Gardener’s Glossary

Allelopathy- Chemical Warfare of the Plant World

Allelopathy refers to the use of biochemicals to influence the reproduction, survival, and growth of other plants. Plants compete for essential sunlight, water, and nutrients, so many plants have evolved to gain an advantage by creating a disadvantage for their competition. In some instances phytochemicals from one plant can benefit another but most often their aim is to suppress competitors.

The phenomenon of allelopathy was first mentioned in the 4th century BC botanical notes of Theophrastus, a Greek student and successor to Aristotle. He described how the chickpea plant “exhasuts” the soil and inhibits weeds. In the first century AD Pliny the Elder, the Roman scholar and naturalist, who wrote a famous eye-witness account of the eruption of Mt. Vesuvius that buried Pompeii and Herculaneum in 79 AD, noted how chick pea and barley "scorch up" wheat fields.

Roman Farming

Pliny also mentioned that walnut trees are toxic to other plants. In the 1880s scientists identified a juglone, a compound that is produced in the fruit, leaves and branches of walnut trees and that can be excreted from the root system into the soil. All species of the walnut family (Juglandaceae) black walnut, butternut, the hickories and pecan produce juglone. However, black walnuts have the highest concentration. Injury and sometimes death results when the chemical comes in contact with a susceptible plant.

Target species are affected by these toxins in many different ways. The toxic chemicals may inhibit shoot/root growth, they may inhibit nutrient uptake, or they may attack a naturally occurring symbiotic relationship thereby destroying the plant's usable source ofa nutrient.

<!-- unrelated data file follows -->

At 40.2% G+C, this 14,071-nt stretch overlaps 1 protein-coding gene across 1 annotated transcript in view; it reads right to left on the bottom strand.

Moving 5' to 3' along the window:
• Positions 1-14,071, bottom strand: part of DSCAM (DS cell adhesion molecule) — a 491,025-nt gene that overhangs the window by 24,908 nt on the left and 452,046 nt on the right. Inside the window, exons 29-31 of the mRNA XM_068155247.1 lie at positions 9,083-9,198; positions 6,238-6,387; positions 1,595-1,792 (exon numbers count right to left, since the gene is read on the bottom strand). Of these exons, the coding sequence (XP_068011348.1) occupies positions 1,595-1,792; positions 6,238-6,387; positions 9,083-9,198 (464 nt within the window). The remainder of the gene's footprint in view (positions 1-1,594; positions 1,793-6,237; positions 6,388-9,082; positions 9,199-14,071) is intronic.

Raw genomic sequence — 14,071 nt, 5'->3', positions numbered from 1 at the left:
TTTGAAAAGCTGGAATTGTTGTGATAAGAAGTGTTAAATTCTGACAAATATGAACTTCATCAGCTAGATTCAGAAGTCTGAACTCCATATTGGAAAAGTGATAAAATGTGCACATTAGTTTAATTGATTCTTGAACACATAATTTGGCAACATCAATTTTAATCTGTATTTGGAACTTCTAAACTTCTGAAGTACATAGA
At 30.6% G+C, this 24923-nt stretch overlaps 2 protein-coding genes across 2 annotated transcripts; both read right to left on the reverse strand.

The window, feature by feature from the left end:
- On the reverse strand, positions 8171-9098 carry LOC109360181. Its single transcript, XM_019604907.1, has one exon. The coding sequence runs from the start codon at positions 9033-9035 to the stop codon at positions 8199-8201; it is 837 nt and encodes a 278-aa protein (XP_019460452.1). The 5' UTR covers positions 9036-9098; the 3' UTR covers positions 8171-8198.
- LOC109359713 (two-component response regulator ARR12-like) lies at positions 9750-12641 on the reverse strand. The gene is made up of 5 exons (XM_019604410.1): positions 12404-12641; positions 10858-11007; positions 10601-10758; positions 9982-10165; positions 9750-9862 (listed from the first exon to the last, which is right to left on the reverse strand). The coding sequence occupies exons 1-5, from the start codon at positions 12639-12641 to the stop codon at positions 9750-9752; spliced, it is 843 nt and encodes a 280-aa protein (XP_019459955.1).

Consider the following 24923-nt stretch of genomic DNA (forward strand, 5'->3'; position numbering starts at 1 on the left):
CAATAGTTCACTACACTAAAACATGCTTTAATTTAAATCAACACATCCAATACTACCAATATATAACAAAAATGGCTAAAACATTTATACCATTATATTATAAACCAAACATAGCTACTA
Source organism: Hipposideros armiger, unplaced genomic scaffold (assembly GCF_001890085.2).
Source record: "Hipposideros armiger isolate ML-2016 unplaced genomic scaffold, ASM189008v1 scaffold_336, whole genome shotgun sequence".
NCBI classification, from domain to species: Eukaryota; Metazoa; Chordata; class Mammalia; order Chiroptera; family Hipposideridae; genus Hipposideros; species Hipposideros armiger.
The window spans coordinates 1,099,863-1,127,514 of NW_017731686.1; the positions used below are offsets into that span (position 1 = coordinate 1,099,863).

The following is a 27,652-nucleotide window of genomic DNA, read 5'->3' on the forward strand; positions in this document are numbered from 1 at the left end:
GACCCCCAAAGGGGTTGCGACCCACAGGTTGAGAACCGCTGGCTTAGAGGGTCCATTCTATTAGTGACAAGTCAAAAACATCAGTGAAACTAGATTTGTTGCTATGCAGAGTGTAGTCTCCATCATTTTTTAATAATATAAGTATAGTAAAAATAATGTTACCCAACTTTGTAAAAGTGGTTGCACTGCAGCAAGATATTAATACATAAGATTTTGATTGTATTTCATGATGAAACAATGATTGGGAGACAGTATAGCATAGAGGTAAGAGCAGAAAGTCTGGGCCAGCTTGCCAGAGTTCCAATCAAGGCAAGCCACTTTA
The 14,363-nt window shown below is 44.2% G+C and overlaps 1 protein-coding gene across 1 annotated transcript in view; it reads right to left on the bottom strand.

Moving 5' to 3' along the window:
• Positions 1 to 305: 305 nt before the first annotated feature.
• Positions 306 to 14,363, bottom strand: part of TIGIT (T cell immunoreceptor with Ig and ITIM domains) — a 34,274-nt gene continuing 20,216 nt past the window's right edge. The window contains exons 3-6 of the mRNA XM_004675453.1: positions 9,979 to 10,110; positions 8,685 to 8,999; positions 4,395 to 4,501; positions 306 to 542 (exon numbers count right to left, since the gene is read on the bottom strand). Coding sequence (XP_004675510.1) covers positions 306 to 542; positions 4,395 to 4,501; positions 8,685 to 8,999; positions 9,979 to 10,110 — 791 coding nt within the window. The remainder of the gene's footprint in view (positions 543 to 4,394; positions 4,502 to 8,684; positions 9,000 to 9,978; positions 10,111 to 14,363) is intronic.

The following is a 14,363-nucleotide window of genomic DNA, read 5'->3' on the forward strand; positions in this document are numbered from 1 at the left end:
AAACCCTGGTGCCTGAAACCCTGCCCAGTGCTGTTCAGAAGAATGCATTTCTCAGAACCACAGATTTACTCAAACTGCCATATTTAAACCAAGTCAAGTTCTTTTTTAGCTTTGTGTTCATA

It wasn’t until the 1990s that scientists really began unlocking the secrets of allelopathic chemicals. They still don’t know why juglone, for example, can cause severe damage and kill cabbage, solanaceous crops (tomatoes, potatoes, peppers and eggplant) lilacs, yew, rhodedendrons, lilies, peonies, rhubrarb, alfalfa and many other plants but not most trees, vines, shrubs, annuals, perennials, corn, beans, onions, beets and carrots. Ongoing research is aimed at developing safer herbicides from phytoxic chemicals.

Examples of allelopathy in plants that grow in Florida:

Lantana - roots and shoots reduce germination and growth of milkweed vine

Mango – In experiments dried mango leaf powder kept purple nutsedge tubers from sprouting. Let’s hope a product will soon come to market for use on this intractable weed.

Broccoli – Broccoli residue interferes with growth of other cruciferous crops that follow.


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